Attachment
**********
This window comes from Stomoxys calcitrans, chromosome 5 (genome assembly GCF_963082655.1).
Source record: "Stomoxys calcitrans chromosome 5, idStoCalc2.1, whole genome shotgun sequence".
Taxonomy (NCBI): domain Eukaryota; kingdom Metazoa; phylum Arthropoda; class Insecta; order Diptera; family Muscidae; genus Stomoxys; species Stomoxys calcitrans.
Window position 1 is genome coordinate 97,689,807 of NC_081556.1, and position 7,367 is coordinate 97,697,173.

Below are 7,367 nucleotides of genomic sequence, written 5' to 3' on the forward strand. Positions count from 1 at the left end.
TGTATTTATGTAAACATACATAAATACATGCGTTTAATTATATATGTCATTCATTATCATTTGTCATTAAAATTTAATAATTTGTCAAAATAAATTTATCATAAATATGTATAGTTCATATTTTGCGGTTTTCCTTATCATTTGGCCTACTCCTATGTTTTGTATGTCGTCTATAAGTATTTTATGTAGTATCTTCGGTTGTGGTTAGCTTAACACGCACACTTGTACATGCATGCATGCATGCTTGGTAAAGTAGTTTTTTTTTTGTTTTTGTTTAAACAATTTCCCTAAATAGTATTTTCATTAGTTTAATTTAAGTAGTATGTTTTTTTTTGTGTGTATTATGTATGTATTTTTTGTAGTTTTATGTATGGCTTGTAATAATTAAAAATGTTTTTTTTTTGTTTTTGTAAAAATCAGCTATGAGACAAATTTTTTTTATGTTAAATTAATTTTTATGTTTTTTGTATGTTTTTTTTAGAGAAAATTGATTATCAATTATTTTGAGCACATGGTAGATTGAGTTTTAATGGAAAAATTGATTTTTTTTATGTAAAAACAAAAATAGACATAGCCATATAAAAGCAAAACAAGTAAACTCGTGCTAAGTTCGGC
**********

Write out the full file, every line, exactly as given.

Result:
This window comes from Stomoxys calcitrans, chromosome 5 (genome assembly GCF_963082655.1).
Source record: "Stomoxys calcitrans chromosome 5, idStoCalc2.1, whole genome shotgun sequence".
Taxonomy (NCBI): domain Eukaryota; kingdom Metazoa; phylum Arthropoda; class Insecta; order Diptera; family Muscidae; genus Stomoxys; species Stomoxys calcitrans.
Window position 1 is genome coordinate 97,689,807 of NC_081556.1, and position 7,367 is coordinate 97,697,173.

Below are 7,367 nucleotides of genomic sequence, written 5' to 3' on the forward strand. Positions count from 1 at the left end.
TGTATTTATGTAAACATACATAAATACATGCGTTTAATTATATATGTCATTCATTATCATTTGTCATTAAAATTTAATAATTTGTCAAAATAAATTTATCATAAATATGTATAGTTCATATTTTGCGGTTTTCCTTATCATTTGGCCTACTCCTATGTTTTGTATGTCGTCTATAAGTATTTTATGTAGTATCTTCGGTTGTGGTTAGCTTAACACGCACACTTGTACATGCATGCATGCATGCTTGGTAAAGTAGTTTTTTTTTTGTTTTTGTTTAAACAATTTCCCTAAATAGTATTTTCATTAGTTTAATTTAAGTAGTATGTTTTTTTTTGTGTGTATTATGTATGTATTTTTTGTAGTTTTATGTATGGCTTGTAATAATTAAAAATGTTTTTTTTTTGTTTTTGTAAAAATCAGCTATGAGACAAATTTTTTTTATGTTAAATTAATTTTTATGTTTTTTGTATGTTTTTTTTAGAGAAAATTGATTATCAATTATTTTGAGCACATGGTAGATTGAGTTTTAATGGAAAAATTGATTTTTTTTATGTAAAAACAAAAATAGACATAGCCATATAAAAGCAAAACAAGTAAACTCGTGCTAAGTTCGGC